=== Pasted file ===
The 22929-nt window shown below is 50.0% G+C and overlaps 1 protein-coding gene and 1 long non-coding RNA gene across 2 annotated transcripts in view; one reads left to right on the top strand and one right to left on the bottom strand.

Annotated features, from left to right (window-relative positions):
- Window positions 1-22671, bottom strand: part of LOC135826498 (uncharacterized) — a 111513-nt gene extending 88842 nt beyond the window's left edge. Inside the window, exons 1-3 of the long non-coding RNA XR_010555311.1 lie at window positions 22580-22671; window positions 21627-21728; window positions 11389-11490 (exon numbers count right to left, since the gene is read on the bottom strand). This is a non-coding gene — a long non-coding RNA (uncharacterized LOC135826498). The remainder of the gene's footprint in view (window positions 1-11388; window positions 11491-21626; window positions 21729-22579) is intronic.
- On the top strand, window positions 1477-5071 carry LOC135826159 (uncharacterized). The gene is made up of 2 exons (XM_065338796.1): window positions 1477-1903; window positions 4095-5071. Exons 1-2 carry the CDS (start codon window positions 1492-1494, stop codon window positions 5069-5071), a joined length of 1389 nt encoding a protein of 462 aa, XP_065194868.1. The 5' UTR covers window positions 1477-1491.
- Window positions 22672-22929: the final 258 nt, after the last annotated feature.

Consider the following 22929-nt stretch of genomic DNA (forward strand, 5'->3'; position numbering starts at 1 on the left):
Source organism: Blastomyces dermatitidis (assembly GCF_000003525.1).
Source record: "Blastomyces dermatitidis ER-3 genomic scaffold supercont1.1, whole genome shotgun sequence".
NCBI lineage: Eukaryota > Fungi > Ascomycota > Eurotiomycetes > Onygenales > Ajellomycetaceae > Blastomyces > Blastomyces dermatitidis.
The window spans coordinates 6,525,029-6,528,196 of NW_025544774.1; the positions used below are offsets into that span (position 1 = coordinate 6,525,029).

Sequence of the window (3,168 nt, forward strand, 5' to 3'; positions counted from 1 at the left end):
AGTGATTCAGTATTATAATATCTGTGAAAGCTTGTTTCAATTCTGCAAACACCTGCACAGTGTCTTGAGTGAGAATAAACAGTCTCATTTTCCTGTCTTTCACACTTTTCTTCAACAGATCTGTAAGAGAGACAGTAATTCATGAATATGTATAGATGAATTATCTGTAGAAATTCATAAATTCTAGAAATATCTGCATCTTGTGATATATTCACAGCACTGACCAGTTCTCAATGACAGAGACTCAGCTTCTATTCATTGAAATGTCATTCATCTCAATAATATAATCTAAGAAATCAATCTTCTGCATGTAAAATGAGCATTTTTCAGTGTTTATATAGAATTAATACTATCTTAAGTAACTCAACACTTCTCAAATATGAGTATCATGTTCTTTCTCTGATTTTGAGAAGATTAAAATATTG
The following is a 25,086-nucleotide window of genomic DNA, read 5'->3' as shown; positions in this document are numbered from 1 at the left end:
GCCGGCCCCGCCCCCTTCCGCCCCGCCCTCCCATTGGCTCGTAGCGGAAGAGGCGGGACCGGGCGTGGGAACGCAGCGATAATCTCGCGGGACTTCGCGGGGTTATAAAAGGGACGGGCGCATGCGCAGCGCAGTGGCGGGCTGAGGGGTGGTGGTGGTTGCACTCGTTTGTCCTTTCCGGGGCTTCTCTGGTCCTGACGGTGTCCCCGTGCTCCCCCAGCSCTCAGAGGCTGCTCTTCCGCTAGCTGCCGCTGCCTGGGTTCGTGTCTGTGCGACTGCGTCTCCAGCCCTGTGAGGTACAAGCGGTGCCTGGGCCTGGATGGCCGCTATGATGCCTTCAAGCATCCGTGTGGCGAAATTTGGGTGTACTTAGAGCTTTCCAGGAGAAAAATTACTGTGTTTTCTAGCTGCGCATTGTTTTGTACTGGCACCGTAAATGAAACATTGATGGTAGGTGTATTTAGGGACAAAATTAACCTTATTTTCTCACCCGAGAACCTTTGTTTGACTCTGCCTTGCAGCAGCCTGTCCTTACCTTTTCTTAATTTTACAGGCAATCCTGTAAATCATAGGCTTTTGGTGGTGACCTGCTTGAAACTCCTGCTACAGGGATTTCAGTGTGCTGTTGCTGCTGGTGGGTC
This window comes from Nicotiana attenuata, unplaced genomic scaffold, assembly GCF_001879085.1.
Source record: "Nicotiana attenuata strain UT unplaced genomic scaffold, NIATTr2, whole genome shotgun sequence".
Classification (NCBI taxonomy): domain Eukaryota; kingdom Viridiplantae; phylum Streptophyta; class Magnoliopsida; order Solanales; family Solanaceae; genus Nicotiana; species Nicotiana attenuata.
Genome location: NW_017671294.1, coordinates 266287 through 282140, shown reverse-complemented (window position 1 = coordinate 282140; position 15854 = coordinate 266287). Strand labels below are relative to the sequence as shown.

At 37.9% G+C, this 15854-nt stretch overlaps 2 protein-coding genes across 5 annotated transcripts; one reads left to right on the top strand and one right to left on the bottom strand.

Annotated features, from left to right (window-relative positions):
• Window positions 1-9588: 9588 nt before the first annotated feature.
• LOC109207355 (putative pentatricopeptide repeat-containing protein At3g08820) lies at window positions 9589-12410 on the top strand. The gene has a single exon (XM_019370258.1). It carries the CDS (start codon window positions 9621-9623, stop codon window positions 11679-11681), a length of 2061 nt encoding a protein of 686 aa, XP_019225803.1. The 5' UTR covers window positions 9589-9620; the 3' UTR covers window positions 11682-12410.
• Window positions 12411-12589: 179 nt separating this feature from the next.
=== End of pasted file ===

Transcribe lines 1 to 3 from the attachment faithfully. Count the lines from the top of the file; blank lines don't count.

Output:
The 22929-nt window shown below is 50.0% G+C and overlaps 1 protein-coding gene and 1 long non-coding RNA gene across 2 annotated transcripts in view; one reads left to right on the top strand and one right to left on the bottom strand.

Annotated features, from left to right (window-relative positions):
- Window positions 1-22671, bottom strand: part of LOC135826498 (uncharacterized) — a 111513-nt gene extending 88842 nt beyond the window's left edge. Inside the window, exons 1-3 of the long non-coding RNA XR_010555311.1 lie at window positions 22580-22671; window positions 21627-21728; window positions 11389-11490 (exon numbers count right to left, since the gene is read on the bottom strand). This is a non-coding gene — a long non-coding RNA (uncharacterized LOC135826498). The remainder of the gene's footprint in view (window positions 1-11388; window positions 11491-21626; window positions 21729-22579) is intronic.